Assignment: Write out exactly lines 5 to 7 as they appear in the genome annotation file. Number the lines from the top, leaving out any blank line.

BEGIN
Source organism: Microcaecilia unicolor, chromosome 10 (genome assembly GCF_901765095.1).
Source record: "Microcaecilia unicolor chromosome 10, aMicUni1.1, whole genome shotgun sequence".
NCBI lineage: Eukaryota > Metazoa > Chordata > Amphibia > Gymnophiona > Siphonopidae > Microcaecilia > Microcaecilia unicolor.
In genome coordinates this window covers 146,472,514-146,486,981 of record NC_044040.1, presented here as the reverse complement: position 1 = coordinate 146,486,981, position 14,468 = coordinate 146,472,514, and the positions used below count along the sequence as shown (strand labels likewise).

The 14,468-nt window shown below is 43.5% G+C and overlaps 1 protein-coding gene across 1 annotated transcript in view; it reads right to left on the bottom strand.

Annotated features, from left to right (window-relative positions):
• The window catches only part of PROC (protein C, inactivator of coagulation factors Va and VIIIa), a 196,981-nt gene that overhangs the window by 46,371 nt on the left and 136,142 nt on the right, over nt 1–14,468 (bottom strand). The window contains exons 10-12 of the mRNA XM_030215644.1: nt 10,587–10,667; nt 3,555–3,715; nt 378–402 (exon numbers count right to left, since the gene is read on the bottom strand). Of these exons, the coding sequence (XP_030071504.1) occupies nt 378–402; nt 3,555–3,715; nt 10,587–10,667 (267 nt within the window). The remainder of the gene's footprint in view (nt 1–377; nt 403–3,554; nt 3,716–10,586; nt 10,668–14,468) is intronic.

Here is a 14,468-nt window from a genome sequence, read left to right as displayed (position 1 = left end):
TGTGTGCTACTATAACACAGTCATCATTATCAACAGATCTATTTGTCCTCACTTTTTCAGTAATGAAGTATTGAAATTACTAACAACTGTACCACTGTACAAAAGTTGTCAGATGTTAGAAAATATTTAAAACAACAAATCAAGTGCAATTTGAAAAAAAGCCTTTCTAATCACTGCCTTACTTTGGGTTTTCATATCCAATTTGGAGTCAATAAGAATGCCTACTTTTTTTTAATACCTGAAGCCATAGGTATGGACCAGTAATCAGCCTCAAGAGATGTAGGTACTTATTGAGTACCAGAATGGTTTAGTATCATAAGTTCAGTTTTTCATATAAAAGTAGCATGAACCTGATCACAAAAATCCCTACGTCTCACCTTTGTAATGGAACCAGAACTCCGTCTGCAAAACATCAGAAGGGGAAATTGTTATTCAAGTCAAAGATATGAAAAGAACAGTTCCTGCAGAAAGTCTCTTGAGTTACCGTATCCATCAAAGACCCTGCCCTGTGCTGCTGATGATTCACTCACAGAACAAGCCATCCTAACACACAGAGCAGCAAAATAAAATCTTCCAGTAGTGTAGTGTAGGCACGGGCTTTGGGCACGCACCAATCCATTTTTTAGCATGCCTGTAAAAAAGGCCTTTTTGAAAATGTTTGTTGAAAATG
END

The 14,468-nt window shown below is 43.5% G+C and overlaps 1 protein-coding gene across 1 annotated transcript in view; it reads right to left on the bottom strand.

Annotated features, from left to right (window-relative positions):
• The window catches only part of PROC (protein C, inactivator of coagulation factors Va and VIIIa), a 196,981-nt gene that overhangs the window by 46,371 nt on the left and 136,142 nt on the right, over nt 1–14,468 (bottom strand). The window contains exons 10-12 of the mRNA XM_030215644.1: nt 10,587–10,667; nt 3,555–3,715; nt 378–402 (exon numbers count right to left, since the gene is read on the bottom strand). Of these exons, the coding sequence (XP_030071504.1) occupies nt 378–402; nt 3,555–3,715; nt 10,587–10,667 (267 nt within the window). The remainder of the gene's footprint in view (nt 1–377; nt 403–3,554; nt 3,716–10,586; nt 10,668–14,468) is intronic.